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Zooming in on STO:TEL2 B's 3.1% Dividend Yield

Simply Wall St

Is Tele2 AB (publ) (STO:TEL2 B) a good dividend stock? How can we tell? Dividend paying companies with growing earnings can be highly rewarding in the long term. If you are hoping to live on your dividends, it's important to be more stringent with your investments than the average punter. Regular readers know we like to apply the same approach to each dividend stock, and we hope you'll find our analysis useful.

With Tele2 yielding 3.1% and having paid a dividend for over 10 years, many investors likely find the company quite interesting. We'd guess that plenty of investors have purchased it for the income. Some simple research can reduce the risk of buying Tele2 for its dividend - read on to learn more.

Explore this interactive chart for our latest analysis on Tele2!

OM:TEL2 B Historical Dividend Yield, November 24th 2019

Payout ratios

Companies (usually) pay dividends out of their earnings. If a company is paying more than it earns, the dividend might have to be cut. So we need to form a view on if a company's dividend is sustainable, relative to its net profit after tax. Tele2 paid out 206% of its profit as dividends, over the trailing twelve month period. A payout ratio above 100% is definitely an item of concern, unless there are some other circumstances that would justify it.

Another important check we do is to see if the free cash flow generated is sufficient to pay the dividend. Tele2 paid out a conservative 34% of its free cash flow as dividends last year. It's good to see that while Tele2's dividends were not covered by profits, at least they are affordable from a cash perspective. If executives were to continue paying more in dividends than the company reported in profits, we'd view this as a warning sign. Very few companies are able to sustainably pay dividends larger than their reported earnings.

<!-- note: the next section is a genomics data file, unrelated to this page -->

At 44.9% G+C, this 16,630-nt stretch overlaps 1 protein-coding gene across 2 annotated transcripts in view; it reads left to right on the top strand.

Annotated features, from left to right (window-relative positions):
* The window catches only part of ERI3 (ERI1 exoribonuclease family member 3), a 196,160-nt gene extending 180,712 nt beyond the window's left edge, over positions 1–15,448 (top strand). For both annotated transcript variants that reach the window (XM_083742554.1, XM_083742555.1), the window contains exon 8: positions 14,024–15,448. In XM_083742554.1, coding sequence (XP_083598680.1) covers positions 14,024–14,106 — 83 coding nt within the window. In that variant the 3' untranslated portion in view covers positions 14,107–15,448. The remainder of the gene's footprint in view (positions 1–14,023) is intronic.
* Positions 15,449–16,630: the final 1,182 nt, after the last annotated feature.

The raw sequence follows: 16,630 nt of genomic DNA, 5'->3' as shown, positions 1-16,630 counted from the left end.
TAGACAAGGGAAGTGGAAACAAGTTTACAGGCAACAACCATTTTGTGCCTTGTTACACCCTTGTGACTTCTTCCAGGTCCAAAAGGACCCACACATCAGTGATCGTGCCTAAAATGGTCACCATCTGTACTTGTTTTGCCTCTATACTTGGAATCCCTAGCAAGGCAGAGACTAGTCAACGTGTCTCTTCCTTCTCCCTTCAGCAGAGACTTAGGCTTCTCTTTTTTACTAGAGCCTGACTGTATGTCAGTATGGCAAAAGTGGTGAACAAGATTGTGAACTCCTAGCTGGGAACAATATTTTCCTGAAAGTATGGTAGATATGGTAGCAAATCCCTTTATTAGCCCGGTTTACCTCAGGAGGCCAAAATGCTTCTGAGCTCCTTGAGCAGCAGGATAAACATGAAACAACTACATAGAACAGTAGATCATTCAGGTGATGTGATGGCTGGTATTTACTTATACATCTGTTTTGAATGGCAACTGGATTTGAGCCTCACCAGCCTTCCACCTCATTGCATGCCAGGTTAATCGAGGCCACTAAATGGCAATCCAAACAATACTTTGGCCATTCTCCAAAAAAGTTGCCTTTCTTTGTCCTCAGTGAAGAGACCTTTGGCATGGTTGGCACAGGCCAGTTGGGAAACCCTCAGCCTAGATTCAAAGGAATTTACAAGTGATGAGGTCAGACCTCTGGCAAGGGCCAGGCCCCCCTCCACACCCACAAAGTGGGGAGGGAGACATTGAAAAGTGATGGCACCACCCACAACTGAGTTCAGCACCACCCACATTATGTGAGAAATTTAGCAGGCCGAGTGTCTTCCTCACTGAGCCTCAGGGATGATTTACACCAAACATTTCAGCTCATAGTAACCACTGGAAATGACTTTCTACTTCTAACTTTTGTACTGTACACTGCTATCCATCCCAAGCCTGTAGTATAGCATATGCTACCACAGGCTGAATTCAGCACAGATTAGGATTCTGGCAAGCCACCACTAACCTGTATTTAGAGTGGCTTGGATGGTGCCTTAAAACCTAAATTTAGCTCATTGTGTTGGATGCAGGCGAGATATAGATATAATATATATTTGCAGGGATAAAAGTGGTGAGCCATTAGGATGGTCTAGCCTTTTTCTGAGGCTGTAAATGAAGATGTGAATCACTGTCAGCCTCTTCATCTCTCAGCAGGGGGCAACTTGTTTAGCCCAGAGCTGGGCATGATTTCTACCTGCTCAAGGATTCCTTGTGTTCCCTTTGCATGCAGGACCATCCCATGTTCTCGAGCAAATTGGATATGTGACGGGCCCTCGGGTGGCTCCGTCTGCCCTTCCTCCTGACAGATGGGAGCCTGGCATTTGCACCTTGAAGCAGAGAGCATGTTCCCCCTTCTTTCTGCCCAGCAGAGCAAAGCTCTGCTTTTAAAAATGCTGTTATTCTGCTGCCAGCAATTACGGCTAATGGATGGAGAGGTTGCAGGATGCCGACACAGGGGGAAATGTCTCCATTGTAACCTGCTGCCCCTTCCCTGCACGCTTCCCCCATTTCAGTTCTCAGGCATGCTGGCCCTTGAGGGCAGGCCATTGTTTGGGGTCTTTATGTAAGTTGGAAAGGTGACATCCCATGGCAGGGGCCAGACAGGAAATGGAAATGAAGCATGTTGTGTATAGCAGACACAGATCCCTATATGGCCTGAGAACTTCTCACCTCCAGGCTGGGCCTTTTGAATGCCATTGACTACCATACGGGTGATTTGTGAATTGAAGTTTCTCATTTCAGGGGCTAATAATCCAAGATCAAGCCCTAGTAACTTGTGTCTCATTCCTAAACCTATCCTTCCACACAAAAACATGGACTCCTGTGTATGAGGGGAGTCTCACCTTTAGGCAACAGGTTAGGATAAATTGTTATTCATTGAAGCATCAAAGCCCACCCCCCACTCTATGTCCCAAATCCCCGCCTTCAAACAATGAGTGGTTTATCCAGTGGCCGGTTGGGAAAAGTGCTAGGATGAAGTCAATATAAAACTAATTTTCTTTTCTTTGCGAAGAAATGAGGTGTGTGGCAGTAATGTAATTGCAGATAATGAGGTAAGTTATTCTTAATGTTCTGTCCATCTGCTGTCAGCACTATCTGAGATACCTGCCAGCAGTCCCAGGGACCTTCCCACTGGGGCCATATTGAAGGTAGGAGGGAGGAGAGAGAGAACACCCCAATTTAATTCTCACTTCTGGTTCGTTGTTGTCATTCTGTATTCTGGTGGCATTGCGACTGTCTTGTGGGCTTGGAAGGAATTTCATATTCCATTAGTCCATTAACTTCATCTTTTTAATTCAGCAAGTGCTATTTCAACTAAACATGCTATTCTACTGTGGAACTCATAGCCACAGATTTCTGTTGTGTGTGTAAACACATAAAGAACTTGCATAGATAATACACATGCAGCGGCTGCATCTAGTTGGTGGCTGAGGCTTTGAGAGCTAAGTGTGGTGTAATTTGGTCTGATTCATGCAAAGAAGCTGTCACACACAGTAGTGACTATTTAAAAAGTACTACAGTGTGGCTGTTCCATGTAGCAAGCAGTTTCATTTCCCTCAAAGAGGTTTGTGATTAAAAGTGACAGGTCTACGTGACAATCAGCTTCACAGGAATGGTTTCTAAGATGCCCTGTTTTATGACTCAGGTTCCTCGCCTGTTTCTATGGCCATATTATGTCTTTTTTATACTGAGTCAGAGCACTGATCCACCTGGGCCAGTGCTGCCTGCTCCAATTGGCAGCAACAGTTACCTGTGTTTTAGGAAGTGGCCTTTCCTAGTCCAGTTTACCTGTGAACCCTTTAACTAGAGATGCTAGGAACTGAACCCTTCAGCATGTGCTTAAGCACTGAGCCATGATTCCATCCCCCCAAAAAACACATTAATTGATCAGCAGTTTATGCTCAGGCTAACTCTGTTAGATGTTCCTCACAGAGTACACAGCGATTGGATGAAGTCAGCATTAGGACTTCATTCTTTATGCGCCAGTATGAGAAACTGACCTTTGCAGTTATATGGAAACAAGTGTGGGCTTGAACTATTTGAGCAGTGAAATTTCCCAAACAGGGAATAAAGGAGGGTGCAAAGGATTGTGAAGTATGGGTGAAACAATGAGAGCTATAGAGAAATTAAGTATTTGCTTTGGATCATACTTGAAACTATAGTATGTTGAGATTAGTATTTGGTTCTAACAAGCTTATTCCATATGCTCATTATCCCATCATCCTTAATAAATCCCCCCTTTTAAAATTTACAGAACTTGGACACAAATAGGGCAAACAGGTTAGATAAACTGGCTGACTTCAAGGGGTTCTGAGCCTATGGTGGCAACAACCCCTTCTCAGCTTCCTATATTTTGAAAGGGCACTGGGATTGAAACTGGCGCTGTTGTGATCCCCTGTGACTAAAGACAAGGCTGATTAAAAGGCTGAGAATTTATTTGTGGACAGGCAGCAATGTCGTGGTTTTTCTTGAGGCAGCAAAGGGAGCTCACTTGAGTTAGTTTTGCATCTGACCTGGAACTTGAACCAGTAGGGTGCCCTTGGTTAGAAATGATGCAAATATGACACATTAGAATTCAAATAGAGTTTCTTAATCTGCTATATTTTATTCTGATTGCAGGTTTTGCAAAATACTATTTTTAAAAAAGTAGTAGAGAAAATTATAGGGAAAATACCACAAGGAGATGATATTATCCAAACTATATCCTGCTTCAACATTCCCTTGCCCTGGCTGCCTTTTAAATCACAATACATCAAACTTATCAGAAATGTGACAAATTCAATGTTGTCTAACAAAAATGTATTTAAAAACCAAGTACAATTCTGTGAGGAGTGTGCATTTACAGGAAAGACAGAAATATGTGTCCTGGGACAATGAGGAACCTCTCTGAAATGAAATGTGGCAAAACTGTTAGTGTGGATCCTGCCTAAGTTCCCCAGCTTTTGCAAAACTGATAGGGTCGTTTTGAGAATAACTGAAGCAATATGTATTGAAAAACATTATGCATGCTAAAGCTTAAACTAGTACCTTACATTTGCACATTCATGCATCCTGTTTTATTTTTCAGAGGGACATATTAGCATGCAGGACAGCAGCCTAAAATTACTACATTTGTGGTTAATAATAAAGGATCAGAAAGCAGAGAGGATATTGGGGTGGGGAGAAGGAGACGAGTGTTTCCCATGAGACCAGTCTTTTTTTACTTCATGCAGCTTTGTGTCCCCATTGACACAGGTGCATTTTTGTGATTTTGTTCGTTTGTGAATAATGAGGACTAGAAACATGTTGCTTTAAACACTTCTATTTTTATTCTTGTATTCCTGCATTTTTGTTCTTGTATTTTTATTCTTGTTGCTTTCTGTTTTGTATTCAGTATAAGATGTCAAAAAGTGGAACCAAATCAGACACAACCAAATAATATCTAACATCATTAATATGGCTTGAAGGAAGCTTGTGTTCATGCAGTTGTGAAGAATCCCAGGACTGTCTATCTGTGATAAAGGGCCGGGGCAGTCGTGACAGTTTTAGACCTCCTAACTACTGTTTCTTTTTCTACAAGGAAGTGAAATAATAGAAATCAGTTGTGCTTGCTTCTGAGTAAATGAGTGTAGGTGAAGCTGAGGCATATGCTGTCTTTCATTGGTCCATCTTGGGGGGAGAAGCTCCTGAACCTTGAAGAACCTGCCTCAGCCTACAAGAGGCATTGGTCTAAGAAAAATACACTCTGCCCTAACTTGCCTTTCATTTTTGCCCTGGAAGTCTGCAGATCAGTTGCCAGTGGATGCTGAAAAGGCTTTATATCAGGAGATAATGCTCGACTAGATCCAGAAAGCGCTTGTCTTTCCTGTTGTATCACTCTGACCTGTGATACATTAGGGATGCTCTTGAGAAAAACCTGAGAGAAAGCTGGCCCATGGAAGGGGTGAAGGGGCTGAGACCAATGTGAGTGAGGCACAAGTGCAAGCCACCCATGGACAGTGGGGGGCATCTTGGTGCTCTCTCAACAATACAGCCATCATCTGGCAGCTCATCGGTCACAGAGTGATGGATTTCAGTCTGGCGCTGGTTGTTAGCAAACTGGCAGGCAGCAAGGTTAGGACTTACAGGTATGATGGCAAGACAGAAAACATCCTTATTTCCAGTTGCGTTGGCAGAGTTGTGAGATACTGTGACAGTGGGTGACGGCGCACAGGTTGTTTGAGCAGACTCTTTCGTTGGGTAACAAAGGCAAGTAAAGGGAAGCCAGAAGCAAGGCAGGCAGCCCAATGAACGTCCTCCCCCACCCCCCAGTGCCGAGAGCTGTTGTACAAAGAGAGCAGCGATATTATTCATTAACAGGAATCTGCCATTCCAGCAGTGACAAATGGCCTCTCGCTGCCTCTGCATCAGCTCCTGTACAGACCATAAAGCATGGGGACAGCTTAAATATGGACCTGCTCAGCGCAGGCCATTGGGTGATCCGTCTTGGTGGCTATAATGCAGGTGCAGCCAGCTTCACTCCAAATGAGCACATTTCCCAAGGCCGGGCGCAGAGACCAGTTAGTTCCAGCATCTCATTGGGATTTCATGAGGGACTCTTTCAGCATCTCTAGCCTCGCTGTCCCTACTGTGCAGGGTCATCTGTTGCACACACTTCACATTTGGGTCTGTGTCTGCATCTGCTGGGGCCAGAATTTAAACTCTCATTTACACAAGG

Is Tele2's Balance Sheet Risky?

As Tele2's dividend was not well covered by earnings, we need to check its balance sheet for signs of financial distress. A rough way to check this is with these two simple ratios: a) net debt divided by EBITDA (earnings before interest, tax, depreciation and amortisation), and b) net interest cover. Net debt to EBITDA is a measure of a company's total debt. Net interest cover measures the ability to meet interest payments. Essentially we check that a) the company does not have too much debt, and b) that it can afford to pay the interest. With net debt of 2.37 times its EBITDA, Tele2 has a noticeable amount of debt, although if business stays steady, this may not be overly concerning.

Net interest cover can be calculated by dividing earnings before interest and tax (EBIT) by the company's net interest expense. Net interest cover of 11.14 times its interest expense appears reasonable for Tele2, although we're conscious that even high interest cover doesn't make a company bulletproof.